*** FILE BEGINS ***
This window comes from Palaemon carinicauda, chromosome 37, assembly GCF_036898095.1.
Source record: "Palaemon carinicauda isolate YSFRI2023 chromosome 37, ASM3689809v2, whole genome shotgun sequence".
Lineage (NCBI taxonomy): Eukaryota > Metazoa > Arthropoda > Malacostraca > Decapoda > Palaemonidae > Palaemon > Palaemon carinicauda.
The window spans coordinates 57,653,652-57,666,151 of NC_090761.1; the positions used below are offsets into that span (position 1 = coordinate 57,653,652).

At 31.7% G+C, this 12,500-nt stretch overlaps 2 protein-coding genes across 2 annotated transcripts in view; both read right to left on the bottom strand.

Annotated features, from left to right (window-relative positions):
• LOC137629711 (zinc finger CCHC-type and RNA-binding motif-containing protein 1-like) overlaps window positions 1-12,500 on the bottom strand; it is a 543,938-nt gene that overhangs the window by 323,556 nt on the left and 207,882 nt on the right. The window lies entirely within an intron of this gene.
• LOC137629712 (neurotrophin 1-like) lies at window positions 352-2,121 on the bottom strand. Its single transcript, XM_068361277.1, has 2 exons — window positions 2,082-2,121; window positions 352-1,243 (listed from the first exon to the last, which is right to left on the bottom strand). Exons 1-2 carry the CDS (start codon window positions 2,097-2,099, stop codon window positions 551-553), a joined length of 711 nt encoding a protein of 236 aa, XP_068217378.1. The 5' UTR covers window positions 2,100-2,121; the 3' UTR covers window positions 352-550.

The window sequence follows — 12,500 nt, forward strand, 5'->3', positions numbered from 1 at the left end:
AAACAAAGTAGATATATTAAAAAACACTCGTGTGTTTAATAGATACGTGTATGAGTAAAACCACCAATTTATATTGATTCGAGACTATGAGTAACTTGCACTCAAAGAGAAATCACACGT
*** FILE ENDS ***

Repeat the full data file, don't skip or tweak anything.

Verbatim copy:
This window comes from Palaemon carinicauda, chromosome 37, assembly GCF_036898095.1.
Source record: "Palaemon carinicauda isolate YSFRI2023 chromosome 37, ASM3689809v2, whole genome shotgun sequence".
Lineage (NCBI taxonomy): Eukaryota > Metazoa > Arthropoda > Malacostraca > Decapoda > Palaemonidae > Palaemon > Palaemon carinicauda.
The window spans coordinates 57,653,652-57,666,151 of NC_090761.1; the positions used below are offsets into that span (position 1 = coordinate 57,653,652).

At 31.7% G+C, this 12,500-nt stretch overlaps 2 protein-coding genes across 2 annotated transcripts in view; both read right to left on the bottom strand.

Annotated features, from left to right (window-relative positions):
• LOC137629711 (zinc finger CCHC-type and RNA-binding motif-containing protein 1-like) overlaps window positions 1-12,500 on the bottom strand; it is a 543,938-nt gene that overhangs the window by 323,556 nt on the left and 207,882 nt on the right. The window lies entirely within an intron of this gene.
• LOC137629712 (neurotrophin 1-like) lies at window positions 352-2,121 on the bottom strand. Its single transcript, XM_068361277.1, has 2 exons — window positions 2,082-2,121; window positions 352-1,243 (listed from the first exon to the last, which is right to left on the bottom strand). Exons 1-2 carry the CDS (start codon window positions 2,097-2,099, stop codon window positions 551-553), a joined length of 711 nt encoding a protein of 236 aa, XP_068217378.1. The 5' UTR covers window positions 2,100-2,121; the 3' UTR covers window positions 352-550.

The window sequence follows — 12,500 nt, forward strand, 5'->3', positions numbered from 1 at the left end:
AAACAAAGTAGATATATTAAAAAACACTCGTGTGTTTAATAGATACGTGTATGAGTAAAACCACCAATTTATATTGATTCGAGACTATGAGTAACTTGCACTCAAAGAGAAATCACACGT